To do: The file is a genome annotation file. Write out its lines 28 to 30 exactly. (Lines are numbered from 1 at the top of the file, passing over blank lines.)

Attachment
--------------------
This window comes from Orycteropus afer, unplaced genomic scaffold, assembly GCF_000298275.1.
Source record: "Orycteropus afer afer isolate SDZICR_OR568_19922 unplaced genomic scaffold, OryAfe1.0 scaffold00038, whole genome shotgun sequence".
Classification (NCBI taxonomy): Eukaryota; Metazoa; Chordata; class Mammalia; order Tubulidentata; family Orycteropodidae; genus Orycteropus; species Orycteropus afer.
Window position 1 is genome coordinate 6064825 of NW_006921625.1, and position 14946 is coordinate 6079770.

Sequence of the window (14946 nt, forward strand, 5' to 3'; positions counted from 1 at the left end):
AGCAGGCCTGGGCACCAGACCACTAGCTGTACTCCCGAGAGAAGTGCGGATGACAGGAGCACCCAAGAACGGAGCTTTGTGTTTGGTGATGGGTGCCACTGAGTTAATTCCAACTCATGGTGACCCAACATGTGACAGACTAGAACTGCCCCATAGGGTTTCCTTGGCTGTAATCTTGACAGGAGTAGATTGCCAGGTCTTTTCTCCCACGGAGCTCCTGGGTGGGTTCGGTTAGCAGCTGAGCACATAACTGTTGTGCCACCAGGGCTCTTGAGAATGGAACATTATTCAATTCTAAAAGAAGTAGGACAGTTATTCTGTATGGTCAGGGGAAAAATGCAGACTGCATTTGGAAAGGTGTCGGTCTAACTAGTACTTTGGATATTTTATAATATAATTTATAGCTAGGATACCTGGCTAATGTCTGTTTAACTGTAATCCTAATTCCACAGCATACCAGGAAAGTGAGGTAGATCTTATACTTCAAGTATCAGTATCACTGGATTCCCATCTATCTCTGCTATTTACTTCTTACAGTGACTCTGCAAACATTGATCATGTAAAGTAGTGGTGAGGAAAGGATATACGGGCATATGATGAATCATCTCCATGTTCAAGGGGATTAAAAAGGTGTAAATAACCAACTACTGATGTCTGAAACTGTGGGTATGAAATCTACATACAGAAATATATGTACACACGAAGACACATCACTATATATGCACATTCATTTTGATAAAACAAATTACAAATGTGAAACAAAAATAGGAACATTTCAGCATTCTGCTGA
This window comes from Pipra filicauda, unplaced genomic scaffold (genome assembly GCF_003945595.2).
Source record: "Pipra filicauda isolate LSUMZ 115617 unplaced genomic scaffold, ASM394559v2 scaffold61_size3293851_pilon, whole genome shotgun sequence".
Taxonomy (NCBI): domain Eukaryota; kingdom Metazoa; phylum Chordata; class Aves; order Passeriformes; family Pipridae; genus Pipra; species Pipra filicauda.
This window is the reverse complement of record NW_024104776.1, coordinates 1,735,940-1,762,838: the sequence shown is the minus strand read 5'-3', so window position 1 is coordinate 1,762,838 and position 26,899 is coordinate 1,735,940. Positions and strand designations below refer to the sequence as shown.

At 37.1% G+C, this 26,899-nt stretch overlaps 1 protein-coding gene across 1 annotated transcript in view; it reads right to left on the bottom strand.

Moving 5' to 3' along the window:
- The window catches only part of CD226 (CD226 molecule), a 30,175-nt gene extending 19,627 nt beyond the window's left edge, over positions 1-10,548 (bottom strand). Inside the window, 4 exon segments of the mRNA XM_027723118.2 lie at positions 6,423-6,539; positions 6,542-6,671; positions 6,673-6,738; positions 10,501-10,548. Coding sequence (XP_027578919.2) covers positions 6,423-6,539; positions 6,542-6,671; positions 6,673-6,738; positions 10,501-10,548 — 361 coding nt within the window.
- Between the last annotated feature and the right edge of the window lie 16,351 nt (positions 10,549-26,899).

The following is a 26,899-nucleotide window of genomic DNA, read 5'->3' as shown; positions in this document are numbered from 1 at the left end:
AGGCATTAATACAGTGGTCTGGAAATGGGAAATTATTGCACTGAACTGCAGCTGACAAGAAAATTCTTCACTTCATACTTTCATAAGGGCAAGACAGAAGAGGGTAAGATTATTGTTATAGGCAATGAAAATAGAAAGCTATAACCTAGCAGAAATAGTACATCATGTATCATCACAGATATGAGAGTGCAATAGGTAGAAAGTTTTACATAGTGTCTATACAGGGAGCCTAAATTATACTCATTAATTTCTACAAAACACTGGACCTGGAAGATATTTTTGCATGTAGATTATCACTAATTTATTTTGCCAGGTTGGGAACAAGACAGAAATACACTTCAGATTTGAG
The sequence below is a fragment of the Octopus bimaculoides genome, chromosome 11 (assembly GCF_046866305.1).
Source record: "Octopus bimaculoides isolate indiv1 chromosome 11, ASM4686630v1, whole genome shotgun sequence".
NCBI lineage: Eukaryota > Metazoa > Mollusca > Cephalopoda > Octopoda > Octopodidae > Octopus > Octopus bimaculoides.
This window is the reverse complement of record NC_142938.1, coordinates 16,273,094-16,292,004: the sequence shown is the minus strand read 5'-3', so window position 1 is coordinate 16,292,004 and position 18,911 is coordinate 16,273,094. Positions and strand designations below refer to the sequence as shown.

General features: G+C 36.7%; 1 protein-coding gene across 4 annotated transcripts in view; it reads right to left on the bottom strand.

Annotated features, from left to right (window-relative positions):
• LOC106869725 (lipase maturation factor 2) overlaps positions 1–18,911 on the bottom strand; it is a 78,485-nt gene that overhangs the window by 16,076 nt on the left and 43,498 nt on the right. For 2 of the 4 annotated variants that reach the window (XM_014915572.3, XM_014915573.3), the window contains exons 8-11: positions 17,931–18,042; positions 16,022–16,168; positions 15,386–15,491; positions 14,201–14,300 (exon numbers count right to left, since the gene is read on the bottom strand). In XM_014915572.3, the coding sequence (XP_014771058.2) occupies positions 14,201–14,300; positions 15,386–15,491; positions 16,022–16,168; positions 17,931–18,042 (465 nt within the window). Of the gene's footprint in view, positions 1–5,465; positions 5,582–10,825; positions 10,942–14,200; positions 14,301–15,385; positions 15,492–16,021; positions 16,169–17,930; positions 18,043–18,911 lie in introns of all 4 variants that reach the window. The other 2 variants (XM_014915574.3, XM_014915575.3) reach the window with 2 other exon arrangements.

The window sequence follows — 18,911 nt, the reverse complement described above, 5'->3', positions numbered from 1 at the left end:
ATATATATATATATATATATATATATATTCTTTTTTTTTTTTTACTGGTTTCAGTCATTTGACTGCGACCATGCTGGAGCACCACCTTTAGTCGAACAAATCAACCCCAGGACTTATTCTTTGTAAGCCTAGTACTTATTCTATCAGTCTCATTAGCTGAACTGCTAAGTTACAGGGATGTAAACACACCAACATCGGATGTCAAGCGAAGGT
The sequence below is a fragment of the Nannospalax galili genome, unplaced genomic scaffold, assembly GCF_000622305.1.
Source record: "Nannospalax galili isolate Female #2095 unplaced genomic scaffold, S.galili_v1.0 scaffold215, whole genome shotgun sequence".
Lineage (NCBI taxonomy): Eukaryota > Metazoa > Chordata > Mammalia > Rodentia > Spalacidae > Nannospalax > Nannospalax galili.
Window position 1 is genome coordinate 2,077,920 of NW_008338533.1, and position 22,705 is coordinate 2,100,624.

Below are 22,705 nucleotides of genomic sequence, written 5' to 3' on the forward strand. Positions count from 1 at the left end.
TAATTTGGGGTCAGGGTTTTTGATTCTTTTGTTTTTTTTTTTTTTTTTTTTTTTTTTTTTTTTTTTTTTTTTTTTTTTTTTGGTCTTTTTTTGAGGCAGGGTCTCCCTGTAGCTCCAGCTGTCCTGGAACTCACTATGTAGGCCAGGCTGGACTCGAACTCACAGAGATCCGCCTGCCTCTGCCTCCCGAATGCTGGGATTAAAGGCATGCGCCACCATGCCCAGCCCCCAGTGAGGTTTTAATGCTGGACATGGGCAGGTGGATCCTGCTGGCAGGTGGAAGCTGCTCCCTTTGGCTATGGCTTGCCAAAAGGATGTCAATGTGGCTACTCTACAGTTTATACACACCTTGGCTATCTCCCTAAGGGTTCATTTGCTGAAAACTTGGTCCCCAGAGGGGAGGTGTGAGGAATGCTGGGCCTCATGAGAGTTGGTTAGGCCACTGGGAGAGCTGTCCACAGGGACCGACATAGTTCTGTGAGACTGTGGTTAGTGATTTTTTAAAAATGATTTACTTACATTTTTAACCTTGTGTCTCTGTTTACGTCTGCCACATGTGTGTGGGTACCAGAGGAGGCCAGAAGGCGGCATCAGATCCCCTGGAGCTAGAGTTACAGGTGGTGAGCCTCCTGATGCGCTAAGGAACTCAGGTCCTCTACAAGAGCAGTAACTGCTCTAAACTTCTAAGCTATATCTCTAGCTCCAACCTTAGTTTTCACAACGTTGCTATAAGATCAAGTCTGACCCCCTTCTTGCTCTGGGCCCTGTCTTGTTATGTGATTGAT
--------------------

Lineage (NCBI taxonomy): Eukaryota > Metazoa > Chordata > Mammalia > Rodentia > Spalacidae > Nannospalax > Nannospalax galili.
Window position 1 is genome coordinate 2,077,920 of NW_008338533.1, and position 22,705 is coordinate 2,100,624.

Below are 22,705 nucleotides of genomic sequence, written 5' to 3' on the forward strand. Positions count from 1 at the left end.